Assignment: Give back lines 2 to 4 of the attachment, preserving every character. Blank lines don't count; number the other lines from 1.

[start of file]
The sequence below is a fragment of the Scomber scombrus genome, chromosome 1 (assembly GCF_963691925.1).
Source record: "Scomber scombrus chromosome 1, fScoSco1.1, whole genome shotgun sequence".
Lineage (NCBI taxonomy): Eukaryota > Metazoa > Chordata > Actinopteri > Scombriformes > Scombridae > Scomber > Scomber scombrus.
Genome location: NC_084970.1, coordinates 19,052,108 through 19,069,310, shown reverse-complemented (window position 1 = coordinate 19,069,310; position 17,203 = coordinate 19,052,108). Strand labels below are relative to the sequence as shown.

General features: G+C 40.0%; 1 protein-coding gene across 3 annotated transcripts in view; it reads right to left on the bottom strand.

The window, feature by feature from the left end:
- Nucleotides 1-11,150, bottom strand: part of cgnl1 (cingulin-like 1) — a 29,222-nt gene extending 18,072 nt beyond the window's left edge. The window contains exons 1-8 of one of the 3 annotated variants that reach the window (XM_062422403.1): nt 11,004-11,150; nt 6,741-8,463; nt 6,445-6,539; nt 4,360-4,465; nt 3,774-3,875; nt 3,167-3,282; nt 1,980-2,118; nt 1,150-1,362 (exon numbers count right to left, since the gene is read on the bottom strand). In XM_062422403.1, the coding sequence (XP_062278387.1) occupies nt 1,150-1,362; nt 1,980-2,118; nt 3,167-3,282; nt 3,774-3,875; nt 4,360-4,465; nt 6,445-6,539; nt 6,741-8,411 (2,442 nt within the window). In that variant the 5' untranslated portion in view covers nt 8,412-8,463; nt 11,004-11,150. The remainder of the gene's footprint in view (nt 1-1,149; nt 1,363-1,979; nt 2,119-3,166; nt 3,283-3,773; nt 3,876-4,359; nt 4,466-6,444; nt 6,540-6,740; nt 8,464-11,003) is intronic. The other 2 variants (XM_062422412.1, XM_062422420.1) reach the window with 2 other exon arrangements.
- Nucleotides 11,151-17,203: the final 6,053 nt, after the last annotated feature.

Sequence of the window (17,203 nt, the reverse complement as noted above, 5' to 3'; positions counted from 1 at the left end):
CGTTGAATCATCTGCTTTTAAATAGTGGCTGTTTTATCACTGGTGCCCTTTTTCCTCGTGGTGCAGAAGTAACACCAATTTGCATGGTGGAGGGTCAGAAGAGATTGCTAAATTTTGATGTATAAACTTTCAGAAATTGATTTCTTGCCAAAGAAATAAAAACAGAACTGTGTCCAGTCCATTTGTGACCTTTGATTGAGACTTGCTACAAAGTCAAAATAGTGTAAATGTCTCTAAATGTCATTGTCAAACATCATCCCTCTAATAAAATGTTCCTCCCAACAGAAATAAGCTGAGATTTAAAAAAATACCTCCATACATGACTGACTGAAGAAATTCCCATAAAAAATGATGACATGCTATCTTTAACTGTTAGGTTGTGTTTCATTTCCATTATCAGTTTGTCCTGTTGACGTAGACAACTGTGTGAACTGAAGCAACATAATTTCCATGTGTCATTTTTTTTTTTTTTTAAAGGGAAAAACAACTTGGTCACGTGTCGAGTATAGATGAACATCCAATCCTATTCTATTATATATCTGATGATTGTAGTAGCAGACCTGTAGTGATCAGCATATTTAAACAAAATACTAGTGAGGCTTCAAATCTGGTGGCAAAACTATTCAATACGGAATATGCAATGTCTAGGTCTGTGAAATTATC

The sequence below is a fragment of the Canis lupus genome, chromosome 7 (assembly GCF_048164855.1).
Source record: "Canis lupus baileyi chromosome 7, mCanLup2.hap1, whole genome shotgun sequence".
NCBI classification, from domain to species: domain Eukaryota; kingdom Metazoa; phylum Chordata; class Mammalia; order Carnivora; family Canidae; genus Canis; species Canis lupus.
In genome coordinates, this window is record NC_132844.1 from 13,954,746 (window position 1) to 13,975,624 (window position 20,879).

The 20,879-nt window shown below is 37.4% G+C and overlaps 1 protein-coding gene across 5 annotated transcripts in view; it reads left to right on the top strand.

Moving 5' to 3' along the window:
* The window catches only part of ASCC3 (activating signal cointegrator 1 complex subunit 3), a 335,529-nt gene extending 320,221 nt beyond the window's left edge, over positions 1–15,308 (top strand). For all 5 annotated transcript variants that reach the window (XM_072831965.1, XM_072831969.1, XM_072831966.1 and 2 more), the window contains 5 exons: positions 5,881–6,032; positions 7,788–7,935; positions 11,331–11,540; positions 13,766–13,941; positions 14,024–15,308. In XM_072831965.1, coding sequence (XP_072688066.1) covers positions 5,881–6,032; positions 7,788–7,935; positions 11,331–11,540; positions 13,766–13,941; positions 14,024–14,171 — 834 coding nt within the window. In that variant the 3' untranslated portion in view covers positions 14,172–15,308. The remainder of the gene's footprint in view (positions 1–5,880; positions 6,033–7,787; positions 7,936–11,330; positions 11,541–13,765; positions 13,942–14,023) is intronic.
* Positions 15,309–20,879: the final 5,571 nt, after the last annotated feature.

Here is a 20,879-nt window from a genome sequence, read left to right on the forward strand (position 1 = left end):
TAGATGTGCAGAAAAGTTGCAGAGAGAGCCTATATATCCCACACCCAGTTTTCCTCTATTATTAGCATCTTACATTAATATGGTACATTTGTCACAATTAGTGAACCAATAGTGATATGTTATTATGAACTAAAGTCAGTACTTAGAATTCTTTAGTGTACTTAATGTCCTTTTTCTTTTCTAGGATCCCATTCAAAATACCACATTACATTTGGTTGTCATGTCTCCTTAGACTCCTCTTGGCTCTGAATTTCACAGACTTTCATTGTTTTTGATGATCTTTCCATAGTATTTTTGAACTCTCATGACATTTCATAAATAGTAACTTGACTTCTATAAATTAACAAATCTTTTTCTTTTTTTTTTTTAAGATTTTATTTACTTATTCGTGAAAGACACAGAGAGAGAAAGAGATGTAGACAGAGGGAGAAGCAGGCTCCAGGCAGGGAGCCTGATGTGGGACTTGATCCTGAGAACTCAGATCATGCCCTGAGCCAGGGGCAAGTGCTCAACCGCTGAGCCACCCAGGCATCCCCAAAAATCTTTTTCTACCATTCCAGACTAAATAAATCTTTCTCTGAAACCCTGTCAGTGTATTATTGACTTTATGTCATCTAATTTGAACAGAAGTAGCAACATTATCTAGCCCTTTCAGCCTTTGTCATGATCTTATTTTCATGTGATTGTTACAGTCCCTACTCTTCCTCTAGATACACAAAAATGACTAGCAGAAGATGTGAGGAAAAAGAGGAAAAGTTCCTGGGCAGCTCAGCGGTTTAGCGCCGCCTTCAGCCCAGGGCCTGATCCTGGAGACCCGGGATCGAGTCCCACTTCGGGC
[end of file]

Source record: "Scomber scombrus chromosome 1, fScoSco1.1, whole genome shotgun sequence".
Lineage (NCBI taxonomy): Eukaryota > Metazoa > Chordata > Actinopteri > Scombriformes > Scombridae > Scomber > Scomber scombrus.
Genome location: NC_084970.1, coordinates 19,052,108 through 19,069,310, shown reverse-complemented (window position 1 = coordinate 19,069,310; position 17,203 = coordinate 19,052,108). Strand labels below are relative to the sequence as shown.